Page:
• 34% of new CRC cases can be attributed to dietary insufficiencies 

The authors describe a similar correlation identified in an Australian population, where:

  • 17.6% of CRCs were related to an insufficient fiber level in diet 
  • 17.7% of CRCs were attributed to red and processed meats 
  • Men had a higher proportion of cancers attributable to an insufficient diet than women 
  • Excess consumption of processed meat contributed to 1,002 new cancer cases and red meat consumption contributed to 379 additional cancer cases 

This study along with multiple other studies conducted in relation to dietary factors and their contribution to cancer highlight the importance of dietespecially insufficient fiber intake and excess red or processed meat intakeon overall cancer burden.

 

Abigail Parker is a Colon Cancer Prevention Intern with the Colon Cancer Foundation.

patient consultation

The new year brought news of two success stories in our fight to increase accessibility to colorectal cancer (CRC) screening. The first, is a change in private insurance coverage requirements for colonoscopies. The second is from Kentucky, where a pharmacy protocol was passed to allow at-home fecal tests to be taken care of like a regular prescription. More details below.

Coverage for Screening Colonoscopy Without Cost Sharing

A document jointly released by the Departments of Labor, Health and Human Services, and Treasury on January 10th 2022 categorically states that private insurance plans are required to cover a follow-up colonoscopy after a positive non-invasive stool-based test or a direct visualization screening test, without any cost-sharing with respect to the colonoscopy for the health plan beneficiary. This coverage requirement will go into effect on May 31, 2022, one year after the updated recommendation on CRC screening was issued by the US Preventive Services Task Force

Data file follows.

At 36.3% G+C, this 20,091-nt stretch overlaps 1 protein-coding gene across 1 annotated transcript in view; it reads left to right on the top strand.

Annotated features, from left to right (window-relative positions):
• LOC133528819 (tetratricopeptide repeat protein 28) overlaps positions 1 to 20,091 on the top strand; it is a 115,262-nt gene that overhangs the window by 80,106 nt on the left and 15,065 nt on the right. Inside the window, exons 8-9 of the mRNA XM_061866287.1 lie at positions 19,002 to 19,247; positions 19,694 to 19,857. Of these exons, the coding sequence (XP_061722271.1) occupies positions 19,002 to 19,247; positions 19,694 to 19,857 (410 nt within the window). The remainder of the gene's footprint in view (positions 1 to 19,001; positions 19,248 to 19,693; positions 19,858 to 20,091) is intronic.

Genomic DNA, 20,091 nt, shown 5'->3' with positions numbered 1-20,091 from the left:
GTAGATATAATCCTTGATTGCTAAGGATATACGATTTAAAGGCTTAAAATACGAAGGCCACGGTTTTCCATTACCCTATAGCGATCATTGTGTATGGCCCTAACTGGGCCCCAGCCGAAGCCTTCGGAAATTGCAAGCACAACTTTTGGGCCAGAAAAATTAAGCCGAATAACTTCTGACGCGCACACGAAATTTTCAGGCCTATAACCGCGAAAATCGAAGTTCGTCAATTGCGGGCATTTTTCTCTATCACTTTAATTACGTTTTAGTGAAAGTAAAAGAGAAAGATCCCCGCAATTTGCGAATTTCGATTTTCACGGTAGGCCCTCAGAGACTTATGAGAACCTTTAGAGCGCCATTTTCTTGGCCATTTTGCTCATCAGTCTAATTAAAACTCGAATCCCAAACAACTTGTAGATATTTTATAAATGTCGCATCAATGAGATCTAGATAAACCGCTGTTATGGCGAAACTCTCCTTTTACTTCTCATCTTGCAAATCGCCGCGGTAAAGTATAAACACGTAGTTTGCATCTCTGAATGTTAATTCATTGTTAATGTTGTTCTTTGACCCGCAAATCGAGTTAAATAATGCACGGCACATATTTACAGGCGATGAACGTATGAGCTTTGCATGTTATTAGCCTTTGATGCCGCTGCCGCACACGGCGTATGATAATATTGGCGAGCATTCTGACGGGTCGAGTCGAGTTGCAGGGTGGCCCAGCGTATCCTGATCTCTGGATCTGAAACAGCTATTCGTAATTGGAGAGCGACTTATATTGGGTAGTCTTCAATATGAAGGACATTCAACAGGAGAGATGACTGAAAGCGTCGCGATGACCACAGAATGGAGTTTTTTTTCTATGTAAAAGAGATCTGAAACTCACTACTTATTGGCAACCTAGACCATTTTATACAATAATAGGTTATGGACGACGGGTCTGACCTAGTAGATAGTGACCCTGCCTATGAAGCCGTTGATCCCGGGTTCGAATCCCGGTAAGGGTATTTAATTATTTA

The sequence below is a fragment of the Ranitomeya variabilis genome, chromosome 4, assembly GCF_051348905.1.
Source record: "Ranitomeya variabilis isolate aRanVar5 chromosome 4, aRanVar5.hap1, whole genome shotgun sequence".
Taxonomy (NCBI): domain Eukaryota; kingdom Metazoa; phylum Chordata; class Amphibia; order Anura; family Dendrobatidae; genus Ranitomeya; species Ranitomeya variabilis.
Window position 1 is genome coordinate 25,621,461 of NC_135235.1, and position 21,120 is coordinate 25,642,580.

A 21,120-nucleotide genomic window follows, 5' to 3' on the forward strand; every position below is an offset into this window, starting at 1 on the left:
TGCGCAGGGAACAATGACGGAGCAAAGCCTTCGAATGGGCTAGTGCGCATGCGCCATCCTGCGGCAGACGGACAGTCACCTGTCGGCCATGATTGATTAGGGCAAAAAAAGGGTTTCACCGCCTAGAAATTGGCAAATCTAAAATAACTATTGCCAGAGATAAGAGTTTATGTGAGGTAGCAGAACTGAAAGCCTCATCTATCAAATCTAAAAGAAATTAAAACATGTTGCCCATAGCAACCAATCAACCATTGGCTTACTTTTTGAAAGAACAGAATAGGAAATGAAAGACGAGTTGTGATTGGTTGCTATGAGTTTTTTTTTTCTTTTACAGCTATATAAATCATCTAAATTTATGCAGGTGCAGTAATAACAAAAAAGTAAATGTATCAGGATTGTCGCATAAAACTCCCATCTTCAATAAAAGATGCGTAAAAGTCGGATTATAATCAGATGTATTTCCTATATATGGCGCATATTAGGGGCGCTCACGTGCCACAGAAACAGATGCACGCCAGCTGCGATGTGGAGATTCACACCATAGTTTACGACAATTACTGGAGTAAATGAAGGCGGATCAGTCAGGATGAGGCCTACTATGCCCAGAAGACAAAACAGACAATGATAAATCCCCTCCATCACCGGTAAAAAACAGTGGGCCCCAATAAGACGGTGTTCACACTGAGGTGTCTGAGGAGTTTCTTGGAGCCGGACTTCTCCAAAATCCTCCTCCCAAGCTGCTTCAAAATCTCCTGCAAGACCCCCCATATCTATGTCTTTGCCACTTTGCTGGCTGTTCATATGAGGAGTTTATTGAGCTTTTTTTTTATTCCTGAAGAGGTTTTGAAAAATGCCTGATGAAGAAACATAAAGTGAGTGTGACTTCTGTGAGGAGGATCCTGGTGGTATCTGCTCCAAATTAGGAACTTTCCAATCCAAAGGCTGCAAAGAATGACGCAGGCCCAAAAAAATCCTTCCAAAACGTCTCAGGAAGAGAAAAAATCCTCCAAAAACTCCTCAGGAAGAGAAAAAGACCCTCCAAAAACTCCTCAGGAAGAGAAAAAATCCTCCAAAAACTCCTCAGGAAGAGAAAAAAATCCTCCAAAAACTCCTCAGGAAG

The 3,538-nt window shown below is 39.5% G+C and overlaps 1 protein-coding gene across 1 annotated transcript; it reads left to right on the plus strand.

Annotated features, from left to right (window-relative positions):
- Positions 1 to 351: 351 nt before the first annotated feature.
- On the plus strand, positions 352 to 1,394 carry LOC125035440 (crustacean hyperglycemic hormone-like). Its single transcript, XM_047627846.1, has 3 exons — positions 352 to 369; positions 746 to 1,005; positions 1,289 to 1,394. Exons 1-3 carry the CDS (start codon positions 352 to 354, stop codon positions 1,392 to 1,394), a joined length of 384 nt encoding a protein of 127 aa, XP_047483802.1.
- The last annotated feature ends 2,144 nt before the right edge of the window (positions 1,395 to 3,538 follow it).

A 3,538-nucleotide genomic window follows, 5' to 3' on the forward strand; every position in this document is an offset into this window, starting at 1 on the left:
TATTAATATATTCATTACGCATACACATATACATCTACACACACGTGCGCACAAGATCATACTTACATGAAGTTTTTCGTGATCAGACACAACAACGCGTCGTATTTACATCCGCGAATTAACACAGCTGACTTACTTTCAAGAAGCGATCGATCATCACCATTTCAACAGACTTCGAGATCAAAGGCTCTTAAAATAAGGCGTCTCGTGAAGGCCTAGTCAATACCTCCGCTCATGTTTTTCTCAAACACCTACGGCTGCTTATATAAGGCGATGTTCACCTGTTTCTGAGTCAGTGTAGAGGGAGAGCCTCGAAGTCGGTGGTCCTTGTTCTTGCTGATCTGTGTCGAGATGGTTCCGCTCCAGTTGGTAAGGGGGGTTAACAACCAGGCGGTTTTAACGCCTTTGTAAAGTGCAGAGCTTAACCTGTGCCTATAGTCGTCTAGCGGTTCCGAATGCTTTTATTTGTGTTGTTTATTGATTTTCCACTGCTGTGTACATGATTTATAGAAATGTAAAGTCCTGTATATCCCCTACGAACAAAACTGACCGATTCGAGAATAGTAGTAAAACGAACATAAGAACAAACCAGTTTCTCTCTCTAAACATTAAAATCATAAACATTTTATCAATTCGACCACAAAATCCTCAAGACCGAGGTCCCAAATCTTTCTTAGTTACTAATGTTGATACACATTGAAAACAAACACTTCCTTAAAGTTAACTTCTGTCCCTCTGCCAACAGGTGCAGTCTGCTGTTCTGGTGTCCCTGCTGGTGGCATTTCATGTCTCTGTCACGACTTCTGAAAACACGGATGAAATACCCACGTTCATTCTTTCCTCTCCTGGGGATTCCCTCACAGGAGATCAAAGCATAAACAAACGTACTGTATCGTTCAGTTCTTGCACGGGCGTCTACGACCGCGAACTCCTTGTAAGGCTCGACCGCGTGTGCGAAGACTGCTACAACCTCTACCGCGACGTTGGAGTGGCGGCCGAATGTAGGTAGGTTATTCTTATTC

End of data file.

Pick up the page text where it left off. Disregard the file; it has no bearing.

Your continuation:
The Affordable Care Act requires health insurers to fully cover preventive screening. However, colonoscopies done after a stool-based test (such as FIT, gFOBT, or MT-sDNA/sDNA-FIT) were considered diagnostic and were not covered in the same way as decennial colonoscopies. This policy change however, is only applicable to private insurance holders; it does not apply to those who are enrolled in traditional Medicaid and Medicare plans.

Kentucky: Easy Access to Stool-Based Testing

On September 28, 2021, a new pharmacy protocol passed in the state of Kentucky will allow fecal immunochemical test (FIT) or stool DNA test (sDNA-FIT) to be taken care of at the pharmacy like a flu shot or regular prescription.